Last year we predicted oil prices would reach $50 a barrel. Now $50 is the new floor for prices, rather than the ceiling. This year, forecasts of $100 a barrel oil are threatening meltdown for Western economies. At the projected $100 level for oil, living off-grid moves from a quaint hobby for a minority to something the majority must consider.
Here is the latest news update
Consumers Must Plan Now for Potential Oil Shock – IEA FRANCE: April 29, 2005
PARIS – Car-pools and driving restrictions could help shave at least a million barrels a day (bpd) from industrialised nations’ oil demand in the event of a supply crisis, the International Energy Agency said on Thursday.
They are among measures an IEA study ‘Saving Oil in a Hurry’ says consuming nations must plan to ease potential shortages and price rises which could result from a large disruption to international supplies.
Oil prices have already risen to record highs above $58 this year as surging demand in Asia’s emerging economies pushes world supplies close to current capacity. Goldman Sachs bank has warned of a potential ‘super-spike’ to $100 a barrel.
“We find that there are a number of different measures available that, at relatively low implementation cost, could together save upwards of a million barrels per day of oil, if implemented aggressively across all IEA countries,” said IEA Executive Director Claude Mandil.
Tighter motorway speed limits, special lanes for shared cars, free or cheaper public transport, a more compressed working week, and more telecommuting to reduce travel to and from work were among other measures suggested in the study.
Energy ministers from the 26 industrialised nations the IEA advises on energy policy will discuss the proposed demand measures at a two day meeting in Paris next week.
“Along with supply-side measures (such as use of strategic oil stocks) this may help countries cope with supply disruptions and avoid physical shortages and associated price spikes,” Mandil said.
Political tensions in big Middle East producers such as Iraq, Iran and Saudi Arabia have undermined confidence in security of supply from the region, which pumps a third of the world’s 84 million barrels daily oil needs.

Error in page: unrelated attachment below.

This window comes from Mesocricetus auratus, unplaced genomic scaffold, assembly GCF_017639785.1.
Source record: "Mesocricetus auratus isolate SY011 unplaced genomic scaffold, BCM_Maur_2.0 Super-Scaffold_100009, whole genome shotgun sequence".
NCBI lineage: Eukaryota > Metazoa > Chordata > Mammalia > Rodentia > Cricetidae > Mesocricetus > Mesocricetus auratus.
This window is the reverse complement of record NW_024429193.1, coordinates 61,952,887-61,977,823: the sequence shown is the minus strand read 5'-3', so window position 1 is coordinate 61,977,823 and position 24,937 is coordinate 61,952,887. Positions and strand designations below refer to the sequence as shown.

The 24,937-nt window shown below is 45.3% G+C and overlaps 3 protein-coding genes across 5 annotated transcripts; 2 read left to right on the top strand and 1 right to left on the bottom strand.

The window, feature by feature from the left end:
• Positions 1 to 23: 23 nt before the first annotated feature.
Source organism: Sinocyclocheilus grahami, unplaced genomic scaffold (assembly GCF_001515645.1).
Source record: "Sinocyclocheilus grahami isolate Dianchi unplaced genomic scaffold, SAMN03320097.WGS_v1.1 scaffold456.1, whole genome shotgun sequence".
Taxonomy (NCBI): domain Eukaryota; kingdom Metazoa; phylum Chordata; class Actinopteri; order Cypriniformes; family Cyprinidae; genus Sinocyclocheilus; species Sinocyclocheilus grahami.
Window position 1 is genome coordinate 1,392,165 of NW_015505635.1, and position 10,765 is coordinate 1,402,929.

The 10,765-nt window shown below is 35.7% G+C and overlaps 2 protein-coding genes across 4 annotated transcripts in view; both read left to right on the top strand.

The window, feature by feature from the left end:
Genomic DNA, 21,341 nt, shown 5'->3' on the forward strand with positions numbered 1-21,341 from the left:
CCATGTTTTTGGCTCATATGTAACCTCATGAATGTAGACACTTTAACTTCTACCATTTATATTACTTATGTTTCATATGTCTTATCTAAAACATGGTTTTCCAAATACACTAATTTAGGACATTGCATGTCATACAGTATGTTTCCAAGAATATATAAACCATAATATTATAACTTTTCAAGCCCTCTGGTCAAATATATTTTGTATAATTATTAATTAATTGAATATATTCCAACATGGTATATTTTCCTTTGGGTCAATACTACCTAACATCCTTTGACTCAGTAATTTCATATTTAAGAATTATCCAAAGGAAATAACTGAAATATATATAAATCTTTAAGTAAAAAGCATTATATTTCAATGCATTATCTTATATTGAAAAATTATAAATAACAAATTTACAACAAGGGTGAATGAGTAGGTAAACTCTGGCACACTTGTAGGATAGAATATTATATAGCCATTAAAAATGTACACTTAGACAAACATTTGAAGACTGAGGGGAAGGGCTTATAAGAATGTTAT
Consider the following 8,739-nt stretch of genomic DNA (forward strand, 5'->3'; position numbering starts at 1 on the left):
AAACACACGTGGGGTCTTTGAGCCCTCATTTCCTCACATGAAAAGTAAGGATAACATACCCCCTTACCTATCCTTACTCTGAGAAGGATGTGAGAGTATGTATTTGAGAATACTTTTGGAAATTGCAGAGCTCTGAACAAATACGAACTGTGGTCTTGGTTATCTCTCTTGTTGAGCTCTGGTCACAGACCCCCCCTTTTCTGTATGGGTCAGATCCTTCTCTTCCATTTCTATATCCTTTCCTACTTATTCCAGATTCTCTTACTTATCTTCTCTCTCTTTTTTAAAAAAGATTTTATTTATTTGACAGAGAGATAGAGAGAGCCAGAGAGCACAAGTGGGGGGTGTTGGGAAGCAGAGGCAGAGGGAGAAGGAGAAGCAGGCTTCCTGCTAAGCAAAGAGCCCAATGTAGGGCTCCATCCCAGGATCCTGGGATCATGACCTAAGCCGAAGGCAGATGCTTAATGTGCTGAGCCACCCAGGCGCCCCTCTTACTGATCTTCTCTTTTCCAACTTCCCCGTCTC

Civil unrest in Africa’s biggest producer Nigeria has been another flashpoint, while oil production in Venezuela, a big supplier to the United States, is still suffering the fallout of a general strike two years ago that slashed capacity.
The IEA, set up in the wake of the 1970s oil shocks, already requires member states to keep emergency stocks that can be released if at least seven percent of IEA members’ oil needs — currently equivalent to 3.5 million bpd — is disrupted.
As well as a stock drawdown, which could release as much as 12.9 million bpd onto international markets, member countries can also decide to enforce measures that cut demand by 7-10 percent.
The proposed demand measures could suit either large-scale supply disruptions and for smaller or more localised supply disruptions in individual countries, the report said.
“A reduction in IEA transport fuel demand of even a few percent could have a substantial dampening effect on surging world oil prices,” the report said.
The IEA report said rationing schemes to prevent panic fuel hoarding in a supply crunch are unpopular, expensive and difficult to maintain.
“Governments should generally try to move quickly to approaches that are likely to be less costly to society,” it said.
“The key is to provide viable alternatives to very inefficient single-occupant vehicle driving.”
The most cost-effective policies, with implementation costs less than $50 per barrel saved include information programmes to promote telecommuting and flexible work schedules, ‘ecodriving’, car-pooling, odd/even day driving bans, and in some cases, speed reduction policies, the report said.
Policies that are not cost-effective include reducing public transit fares, increasing public transit service frequency, constructing car-pool lanes and purchasing home computers for half of all telecommuters.
The IEA urged governments not to interfere with market forces. “Higher oil prices give consumers an important signal to conserve fuel. Governments should not take actions that dampen this market signal,” the report said.
Story by Marguerita Choy
REUTERS NEWS SERVICE
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